Try These Alternatives to ‘The Great Suspender’ Extension

Illustration for article titled Try These Alternatives to The Great Suspender Extension

Screenshot: David Murphy

I’ve been a fan of The Great Suspender extension for years. Even when Google would drop new features into its Chrome browser to reduce the resources inactivate browser tabs eat up, I still trusted The Great Suspender to “inactivate” them for me to lessen the load on my system. But The Great Suspender is not to be trusted any longer—so much so, that Google removed it from the Chrome Web Store  in February 2021 for being “malware.”

Before we get to the alternatives you can use instead of this once-helpful extension, Dr. Colin McMillen, lead developer at SemiColin Games, shed some light on extension’s new nefarious parts a month before its removal:

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Here’s the longer story: The Great Suspender got a new maintainer (formerly Dean Oemcke), and this unknown entity dropped a few silent updates to new builds of the extension allowing it to connect to various third-party servers and execute code. The extension suddenly started asking for new permissions as well, like an all-encompassing ability to mess with your browser’s web requests. As Github’s TheMageKing wrote in November of last year:

“That lets the extension do what it pleases, including inserting ads, blocking sites, forcible redirects…. This change was supposedly in order to enable new screenshot functionality, but that was unclear.”

They continued:

“On November 6th, @lucasdf discovered a smoking gun that the new maintainer is malicious. Although OpenWebAnalytics is a real software, it does not provide the files executed by the extension. Those are hosted on the unrelated site owebanalytics.com, which turns out to be immensely suspicious. That site is one month old, and is clearly designed to appear innocent, being hosted on a public webhost, and being given a seemingly innocent homepage from the CentOS project. However, the site contains no real information other than the tracking scripts, and is only found in the context of this extension. Most importantly, the minified javascript differs significantly from that distributed by the OWA project.”

While there does exist an innocent explanation for this, I can no longer say that it is the most likely. Using the chrome web store version of this extension, without disabling tracking, will execute code from an untrusted third-party on your computer, with the power to modify any and all websites that you see. The fact that disabling tracking still works is irrelevant given the fact that most of the 2 million users of this extension have no idea that that option even exists. The fact that the code is not obvious malware is meaningless in light of the fact that it can be changed without notice, and that it is minified (human-unreadable).”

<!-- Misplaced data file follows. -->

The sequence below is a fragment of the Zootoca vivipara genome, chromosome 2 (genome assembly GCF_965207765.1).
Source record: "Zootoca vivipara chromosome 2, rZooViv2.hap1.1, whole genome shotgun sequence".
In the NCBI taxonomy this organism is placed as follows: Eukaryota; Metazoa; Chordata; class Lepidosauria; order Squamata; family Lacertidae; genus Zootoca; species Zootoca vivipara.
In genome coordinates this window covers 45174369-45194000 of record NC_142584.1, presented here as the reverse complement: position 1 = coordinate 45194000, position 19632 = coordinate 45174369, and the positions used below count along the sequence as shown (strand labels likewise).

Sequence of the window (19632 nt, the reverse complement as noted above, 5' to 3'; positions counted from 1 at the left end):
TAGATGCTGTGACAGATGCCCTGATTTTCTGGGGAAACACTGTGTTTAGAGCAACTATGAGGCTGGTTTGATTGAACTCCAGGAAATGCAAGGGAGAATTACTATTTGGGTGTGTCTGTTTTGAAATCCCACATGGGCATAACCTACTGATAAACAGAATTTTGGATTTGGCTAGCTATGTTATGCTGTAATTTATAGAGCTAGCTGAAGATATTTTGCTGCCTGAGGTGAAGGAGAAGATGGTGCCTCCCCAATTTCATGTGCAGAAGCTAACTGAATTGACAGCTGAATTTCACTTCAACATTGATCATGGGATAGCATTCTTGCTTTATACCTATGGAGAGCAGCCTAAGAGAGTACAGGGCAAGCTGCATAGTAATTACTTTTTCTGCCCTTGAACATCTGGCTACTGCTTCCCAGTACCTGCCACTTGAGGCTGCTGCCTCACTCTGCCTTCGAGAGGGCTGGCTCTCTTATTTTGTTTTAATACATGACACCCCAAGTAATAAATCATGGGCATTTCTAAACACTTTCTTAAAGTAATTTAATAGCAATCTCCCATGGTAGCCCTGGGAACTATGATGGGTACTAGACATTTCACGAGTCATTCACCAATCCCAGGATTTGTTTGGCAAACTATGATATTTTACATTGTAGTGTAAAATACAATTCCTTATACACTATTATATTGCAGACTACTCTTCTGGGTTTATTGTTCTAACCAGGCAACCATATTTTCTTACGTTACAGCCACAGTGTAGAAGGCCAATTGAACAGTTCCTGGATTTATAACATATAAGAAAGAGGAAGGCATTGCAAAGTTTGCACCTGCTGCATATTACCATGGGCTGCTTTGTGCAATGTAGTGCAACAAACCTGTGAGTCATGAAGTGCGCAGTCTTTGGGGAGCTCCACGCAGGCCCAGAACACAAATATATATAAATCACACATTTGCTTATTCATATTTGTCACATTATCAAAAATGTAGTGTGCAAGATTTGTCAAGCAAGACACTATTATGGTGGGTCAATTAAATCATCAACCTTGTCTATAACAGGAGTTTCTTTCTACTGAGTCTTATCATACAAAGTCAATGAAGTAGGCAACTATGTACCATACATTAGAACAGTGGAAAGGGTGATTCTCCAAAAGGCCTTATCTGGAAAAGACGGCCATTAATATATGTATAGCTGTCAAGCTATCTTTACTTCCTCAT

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The mysterious way the whole situation was handled by the extension’s new maintainer—and their complete silence on this matter (and everything else recently)—made me a bit nervous that a similar situation could happen again, so I switched away from the add-on in all my browsers. I recommend you do the same, even if it is available on other extension stores, and try these alternatives

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Better choices than The Great Suspender for your browser

First, before you try out any alternatives, make sure you use The Great Suspender to “unsuspend” all of your open tabs before you remove the extension from your browser. And once you’ve done that, it’s as good a time as any to go through those tabs and convert as many into bookmarks as you can. An organized browser is a happy browser.

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After you uninstall The Great Suspender, don’t search the Chrome Web Store for alternatives. It seems like plenty of people are launching their own variants nowadays, but how trustworthy are they? I’d stick to some alternatives that people have already been using—and presumably, vetting.

I recommended checking out this fork of The Great Suspender that removes any and all of its tracking. It’s unclear if this variant will be maintained going forward, given The Great Suspender’s removal from the Chrome Web Store, but it should work for quite some time.

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But do you need The Great Suspender at all? As I mentioned, your modern-day browser already probably does a decent job of resource management for inactive tabs. If you’re on Chrome, for example, Tab Freeze is already built into your browser by default. After five minutes, the browser frees up the memory used by tabs you have open, but aren’t using.

If you need more help than that, you have other options for reducing your open tabs and freeing up your precious system resources. I’m a big fan of OneTab and Tabs Outliner, which dump all of your open tabs into a single, easy-to-navigate screen (or sidebar). There are other extensions that limit the number of tabs you can open, a great way to preserve resources and restrain your sprawl. And if you only want a replacement for The Great Suspender, there are other extensions that perform similarly.

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Whatever your choice, it’s time to officially say goodbye to The Great Suspender. It served us well for years, but no king rules forever.

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Update 2/4/21: We updated this article to reflect the latest news about The Great Suspender’s removal from the Chrome Web Store.

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